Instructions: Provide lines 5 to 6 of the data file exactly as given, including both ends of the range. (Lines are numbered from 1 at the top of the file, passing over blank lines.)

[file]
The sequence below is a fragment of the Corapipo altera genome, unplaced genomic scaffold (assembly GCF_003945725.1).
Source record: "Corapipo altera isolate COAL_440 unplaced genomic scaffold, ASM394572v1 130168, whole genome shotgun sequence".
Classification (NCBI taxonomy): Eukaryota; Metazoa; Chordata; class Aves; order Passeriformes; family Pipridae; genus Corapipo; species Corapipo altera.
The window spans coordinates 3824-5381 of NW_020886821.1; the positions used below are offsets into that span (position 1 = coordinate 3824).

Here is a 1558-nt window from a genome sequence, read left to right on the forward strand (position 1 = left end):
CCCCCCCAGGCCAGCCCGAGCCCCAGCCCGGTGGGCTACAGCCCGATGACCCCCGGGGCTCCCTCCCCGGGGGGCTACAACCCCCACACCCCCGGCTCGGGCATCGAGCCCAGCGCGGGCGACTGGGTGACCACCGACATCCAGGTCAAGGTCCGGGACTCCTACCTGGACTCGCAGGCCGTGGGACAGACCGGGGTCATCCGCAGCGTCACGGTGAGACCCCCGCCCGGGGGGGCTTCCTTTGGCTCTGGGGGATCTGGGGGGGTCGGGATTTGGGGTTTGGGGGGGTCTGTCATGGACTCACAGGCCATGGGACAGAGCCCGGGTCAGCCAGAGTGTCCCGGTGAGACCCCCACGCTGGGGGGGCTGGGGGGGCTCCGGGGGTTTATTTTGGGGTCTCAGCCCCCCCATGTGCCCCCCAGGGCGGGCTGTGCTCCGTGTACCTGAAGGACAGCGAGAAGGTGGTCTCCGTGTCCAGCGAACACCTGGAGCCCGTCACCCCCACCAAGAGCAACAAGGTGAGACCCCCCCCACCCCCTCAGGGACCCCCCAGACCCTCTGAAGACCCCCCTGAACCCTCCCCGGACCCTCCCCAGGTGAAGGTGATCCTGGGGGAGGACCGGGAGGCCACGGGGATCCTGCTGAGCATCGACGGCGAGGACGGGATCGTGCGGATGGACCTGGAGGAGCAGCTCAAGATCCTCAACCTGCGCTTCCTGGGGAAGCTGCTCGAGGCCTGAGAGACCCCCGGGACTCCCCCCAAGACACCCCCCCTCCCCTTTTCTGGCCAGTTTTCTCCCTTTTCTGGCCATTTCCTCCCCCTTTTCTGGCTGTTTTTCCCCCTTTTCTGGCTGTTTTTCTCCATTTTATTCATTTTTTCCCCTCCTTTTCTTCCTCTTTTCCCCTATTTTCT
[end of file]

Here is a 1558-nt window from a genome sequence, read left to right on the forward strand (position 1 = left end):
CCCCCCCAGGCCAGCCCGAGCCCCAGCCCGGTGGGCTACAGCCCGATGACCCCCGGGGCTCCCTCCCCGGGGGGCTACAACCCCCACACCCCCGGCTCGGGCATCGAGCCCAGCGCGGGCGACTGGGTGACCACCGACATCCAGGTCAAGGTCCGGGACTCCTACCTGGACTCGCAGGCCGTGGGACAGACCGGGGTCATCCGCAGCGTCACGGTGAGACCCCCGCCCGGGGGGGCTTCCTTTGGCTCTGGGGGATCTGGGGGGGTCGGGATTTGGGGTTTGGGGGGGTCTGTCATGGACTCACAGGCCATGGGACAGAGCCCGGGTCAGCCAGAGTGTCCCGGTGAGACCCCCACGCTGGGGGGGCTGGGGGGGCTCCGGGGGTTTATTTTGGGGTCTCAGCCCCCCCATGTGCCCCCCAGGGCGGGCTGTGCTCCGTGTACCTGAAGGACAGCGAGAAGGTGGTCTCCGTGTCCAGCGAACACCTGGAGCCCGTCACCCCCACCAAGAGCAACAAGGTGAGACCCCCCCCACCCCCTCAGGGACCCCCCAGACCCTCTGAAGACCCCCCTGAACCCTCCCCGGACCCTCCCCAGGTGAAGGTGATCCTGGGGGAGGACCGGGAGGCCACGGGGATCCTGCTGAGCATCGACGGCGAGGACGGGATCGTGCGGATGGACCTGGAGGAGCAGCTCAAGATCCTCAACCTGCGCTTCCTGGGGAAGCTGCTCGAGGCCTGAGAGACCCCCGGGACTCCCCCCAAGACACCCCCCCTCCCCTTTTCTGGCCAGTTTTCTCCCTTTTCTGGCCATTTCCTCCCCCTTTTCTGGCTGTTTTTCCCCCTTTTCTGGCTGTTTTTCTCCATTTTATTCATTTTTTCCCCTCCTTTTCTTCCTCTTTTCCCCTATTTTCT